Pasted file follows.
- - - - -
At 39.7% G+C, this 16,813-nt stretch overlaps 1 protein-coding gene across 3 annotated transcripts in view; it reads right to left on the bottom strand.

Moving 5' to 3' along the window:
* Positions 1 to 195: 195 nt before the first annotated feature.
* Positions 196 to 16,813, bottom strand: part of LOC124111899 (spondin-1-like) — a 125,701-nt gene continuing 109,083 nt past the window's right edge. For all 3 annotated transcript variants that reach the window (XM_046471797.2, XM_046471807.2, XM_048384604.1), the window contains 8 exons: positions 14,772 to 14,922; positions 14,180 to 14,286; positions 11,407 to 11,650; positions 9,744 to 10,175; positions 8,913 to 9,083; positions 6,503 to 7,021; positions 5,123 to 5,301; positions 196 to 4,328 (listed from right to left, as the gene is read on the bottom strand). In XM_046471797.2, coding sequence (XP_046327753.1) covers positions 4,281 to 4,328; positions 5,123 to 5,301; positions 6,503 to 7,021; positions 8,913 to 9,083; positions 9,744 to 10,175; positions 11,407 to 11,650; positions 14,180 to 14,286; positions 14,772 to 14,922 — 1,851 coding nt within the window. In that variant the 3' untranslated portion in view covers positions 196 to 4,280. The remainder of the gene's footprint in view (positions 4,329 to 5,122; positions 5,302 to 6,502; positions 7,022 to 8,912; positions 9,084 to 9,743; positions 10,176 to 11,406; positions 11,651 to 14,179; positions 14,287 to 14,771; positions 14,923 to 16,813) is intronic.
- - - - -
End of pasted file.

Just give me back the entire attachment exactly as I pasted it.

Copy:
At 39.7% G+C, this 16,813-nt stretch overlaps 1 protein-coding gene across 3 annotated transcripts in view; it reads right to left on the bottom strand.

Moving 5' to 3' along the window:
* Positions 1 to 195: 195 nt before the first annotated feature.
* Positions 196 to 16,813, bottom strand: part of LOC124111899 (spondin-1-like) — a 125,701-nt gene continuing 109,083 nt past the window's right edge. For all 3 annotated transcript variants that reach the window (XM_046471797.2, XM_046471807.2, XM_048384604.1), the window contains 8 exons: positions 14,772 to 14,922; positions 14,180 to 14,286; positions 11,407 to 11,650; positions 9,744 to 10,175; positions 8,913 to 9,083; positions 6,503 to 7,021; positions 5,123 to 5,301; positions 196 to 4,328 (listed from right to left, as the gene is read on the bottom strand). In XM_046471797.2, coding sequence (XP_046327753.1) covers positions 4,281 to 4,328; positions 5,123 to 5,301; positions 6,503 to 7,021; positions 8,913 to 9,083; positions 9,744 to 10,175; positions 11,407 to 11,650; positions 14,180 to 14,286; positions 14,772 to 14,922 — 1,851 coding nt within the window. In that variant the 3' untranslated portion in view covers positions 196 to 4,280. The remainder of the gene's footprint in view (positions 4,329 to 5,122; positions 5,302 to 6,502; positions 7,022 to 8,912; positions 9,084 to 9,743; positions 10,176 to 11,406; positions 11,651 to 14,179; positions 14,287 to 14,771; positions 14,923 to 16,813) is intronic.